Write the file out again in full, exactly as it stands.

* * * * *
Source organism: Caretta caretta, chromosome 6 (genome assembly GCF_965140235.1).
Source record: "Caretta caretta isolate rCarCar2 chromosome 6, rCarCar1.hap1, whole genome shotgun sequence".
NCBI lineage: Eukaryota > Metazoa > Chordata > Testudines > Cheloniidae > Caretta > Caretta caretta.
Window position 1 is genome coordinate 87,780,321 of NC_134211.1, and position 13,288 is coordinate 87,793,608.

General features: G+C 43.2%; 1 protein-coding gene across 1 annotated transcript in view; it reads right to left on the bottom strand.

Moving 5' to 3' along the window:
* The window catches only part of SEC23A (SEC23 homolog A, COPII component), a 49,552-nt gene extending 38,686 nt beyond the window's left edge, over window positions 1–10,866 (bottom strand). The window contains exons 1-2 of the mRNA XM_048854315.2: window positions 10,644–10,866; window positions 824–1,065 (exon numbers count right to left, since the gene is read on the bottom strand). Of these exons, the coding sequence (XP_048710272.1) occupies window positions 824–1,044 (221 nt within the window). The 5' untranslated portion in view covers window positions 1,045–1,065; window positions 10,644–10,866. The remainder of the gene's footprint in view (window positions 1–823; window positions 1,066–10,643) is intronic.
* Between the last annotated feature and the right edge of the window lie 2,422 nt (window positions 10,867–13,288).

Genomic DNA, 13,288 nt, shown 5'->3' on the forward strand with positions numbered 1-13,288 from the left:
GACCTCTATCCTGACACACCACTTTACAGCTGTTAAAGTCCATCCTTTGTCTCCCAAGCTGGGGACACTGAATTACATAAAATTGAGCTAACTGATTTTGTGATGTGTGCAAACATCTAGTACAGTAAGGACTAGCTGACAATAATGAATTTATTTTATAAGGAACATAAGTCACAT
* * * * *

Source organism: Caretta caretta, chromosome 6 (genome assembly GCF_965140235.1).
Source record: "Caretta caretta isolate rCarCar2 chromosome 6, rCarCar1.hap1, whole genome shotgun sequence".
NCBI lineage: Eukaryota > Metazoa > Chordata > Testudines > Cheloniidae > Caretta > Caretta caretta.
Window position 1 is genome coordinate 87,780,321 of NC_134211.1, and position 13,288 is coordinate 87,793,608.

General features: G+C 43.2%; 1 protein-coding gene across 1 annotated transcript in view; it reads right to left on the bottom strand.

Moving 5' to 3' along the window:
* The window catches only part of SEC23A (SEC23 homolog A, COPII component), a 49,552-nt gene extending 38,686 nt beyond the window's left edge, over window positions 1–10,866 (bottom strand). The window contains exons 1-2 of the mRNA XM_048854315.2: window positions 10,644–10,866; window positions 824–1,065 (exon numbers count right to left, since the gene is read on the bottom strand). Of these exons, the coding sequence (XP_048710272.1) occupies window positions 824–1,044 (221 nt within the window). The 5' untranslated portion in view covers window positions 1,045–1,065; window positions 10,644–10,866. The remainder of the gene's footprint in view (window positions 1–823; window positions 1,066–10,643) is intronic.
* Between the last annotated feature and the right edge of the window lie 2,422 nt (window positions 10,867–13,288).

Genomic DNA, 13,288 nt, shown 5'->3' on the forward strand with positions numbered 1-13,288 from the left:
GACCTCTATCCTGACACACCACTTTACAGCTGTTAAAGTCCATCCTTTGTCTCCCAAGCTGGGGACACTGAATTACATAAAATTGAGCTAACTGATTTTGTGATGTGTGCAAACATCTAGTACAGTAAGGACTAGCTGACAATAATGAATTTATTTTATAAGGAACATAAGTCACAT